Ivana Moreno, a ninth grader at Lick-Wilmerding High School in San Francisco, is grateful for having the opportunity to study China. "I have enriched my understanding not only about China, its culture and language, but also its people," said Moreno, who is called Meng Huixin in Chinese.

Born and raised in a non-Chinese speaking family, Moreno started learning three languages — Chinese, Spanish and English — at age 3.

To continue honing her Chinese skills, Moreno's parents dropped her off every Saturday morning at a Chinese couple's residence for a two-hour session — to learn Chinese brush painting from the husband and Chinese language from the wife.

Moreno attended a Chinese immersion school when she turned 5.Through a project-based curriculum such as constructing energy-saving houses for Chinese people; field study trips to China's Yunnan province; and random conversations with local citizens, Moreno has "made many friends, and came to realize differences in our cultures".

"People-to-people exchanges of this kind are so sincere, so warm, yet so powerful (and) lifted my understanding of China as a whole," Moreno said.

Moreno said she wants to be a teacher in the future. "I like children and believe it's rewarding to work with young minds," she said.

Zhang Jianmin, China's consul general in San Francisco, congratulated the contestants, particularly Houdek and Moreno, as both finished first in their respective categories.

"China feels proud of its 5,000 years of history and its rich culture," he said. "Both Chinese and American peoples are great, and we deserve better friendship and mutual understanding."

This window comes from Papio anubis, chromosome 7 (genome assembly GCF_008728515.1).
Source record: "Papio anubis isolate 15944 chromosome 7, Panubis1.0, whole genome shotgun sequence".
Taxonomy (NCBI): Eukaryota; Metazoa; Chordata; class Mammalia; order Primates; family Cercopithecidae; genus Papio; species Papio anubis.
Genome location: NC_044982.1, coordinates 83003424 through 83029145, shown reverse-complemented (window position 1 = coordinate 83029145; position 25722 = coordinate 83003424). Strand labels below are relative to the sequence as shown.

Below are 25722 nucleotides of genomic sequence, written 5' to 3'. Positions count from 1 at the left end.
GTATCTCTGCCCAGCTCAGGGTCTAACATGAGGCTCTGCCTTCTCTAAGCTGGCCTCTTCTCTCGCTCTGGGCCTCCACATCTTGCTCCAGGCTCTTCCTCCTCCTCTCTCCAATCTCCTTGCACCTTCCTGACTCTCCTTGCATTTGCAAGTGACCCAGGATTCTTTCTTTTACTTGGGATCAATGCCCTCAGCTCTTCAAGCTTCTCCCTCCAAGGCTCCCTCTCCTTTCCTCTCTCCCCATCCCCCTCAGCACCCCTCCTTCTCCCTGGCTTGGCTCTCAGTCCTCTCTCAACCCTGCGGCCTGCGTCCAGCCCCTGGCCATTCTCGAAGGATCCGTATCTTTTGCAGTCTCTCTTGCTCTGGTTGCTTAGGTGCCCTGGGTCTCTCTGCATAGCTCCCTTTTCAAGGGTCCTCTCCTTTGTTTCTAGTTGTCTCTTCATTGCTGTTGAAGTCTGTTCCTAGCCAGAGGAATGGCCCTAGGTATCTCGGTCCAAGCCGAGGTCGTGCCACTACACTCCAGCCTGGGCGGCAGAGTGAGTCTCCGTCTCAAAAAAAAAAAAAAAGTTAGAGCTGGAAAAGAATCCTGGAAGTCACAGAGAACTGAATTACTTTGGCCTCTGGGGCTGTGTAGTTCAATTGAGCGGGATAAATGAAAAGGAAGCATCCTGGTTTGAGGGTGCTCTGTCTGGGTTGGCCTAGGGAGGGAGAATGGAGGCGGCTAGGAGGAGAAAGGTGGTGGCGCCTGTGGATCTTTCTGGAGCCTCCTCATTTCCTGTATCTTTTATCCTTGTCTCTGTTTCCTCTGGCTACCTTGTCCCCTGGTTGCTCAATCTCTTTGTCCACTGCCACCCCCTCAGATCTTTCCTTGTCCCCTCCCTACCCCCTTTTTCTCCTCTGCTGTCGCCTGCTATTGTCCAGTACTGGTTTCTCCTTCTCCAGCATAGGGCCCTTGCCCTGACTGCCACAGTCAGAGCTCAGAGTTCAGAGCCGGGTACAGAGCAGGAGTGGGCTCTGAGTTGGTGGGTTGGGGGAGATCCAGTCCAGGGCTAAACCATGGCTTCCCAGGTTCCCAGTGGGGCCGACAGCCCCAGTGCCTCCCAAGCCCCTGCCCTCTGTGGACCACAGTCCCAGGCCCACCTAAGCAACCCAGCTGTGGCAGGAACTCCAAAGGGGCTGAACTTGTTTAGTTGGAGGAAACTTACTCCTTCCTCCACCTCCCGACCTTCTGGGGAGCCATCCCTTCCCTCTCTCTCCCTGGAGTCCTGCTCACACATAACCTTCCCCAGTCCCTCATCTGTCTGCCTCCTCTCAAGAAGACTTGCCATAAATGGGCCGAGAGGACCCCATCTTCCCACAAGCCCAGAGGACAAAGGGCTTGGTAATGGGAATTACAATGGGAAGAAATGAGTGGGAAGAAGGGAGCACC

Li Yue, president of the Chinese Language Teachers Association of California, who has more than 20 years of Chinese-language teaching experience, sat on the judges' panel.

She said the depth and width of "Chinese Bridge" keep expanding over the years, as contestants demonstrate ever-improving linguistic and cultural talents, interests and achievements.

Ivana Moreno from Lick-Wilmerding High School in San Francisco, who won the championship in the middle school category, performs Chinese martial arts in the talent show on Saturday. (CHANG JUN / CHINA DAILY)

Joint efforts

"This is a nice outcome of joint efforts among educators, parents and our students," said Li. "Performances of contestants, in general, are very impressive."

Thomas Gold, another judge at Saturday's competition, said it is more urgent than ever for more young citizens to study China, its language and culture, as the bilateral relationship is facing severe challenges.

Gold, who was among the first US-government-funded exchange students and studied in Shanghai in the late 1970s, later became a sociology professor at UC Berkeley and worked as the executive director of a program for Chinese language studies there from 2006 to 2016.

"The more challenging the bilateral relationship, the more Americans we need to acquire adequate, pragmatic knowledge of China," Gold said. "Misconceptions and hostilities only recede when conversations begin."

Consul General Zhang said to contestants: "You represent the future. … It's important to appreciate other cultures even though we see many differences."

The Chinese Bridge Competition, an annual international Chinese language and culture contest, is sponsored by the Center for Language Education and Cooperation and conducted worldwide.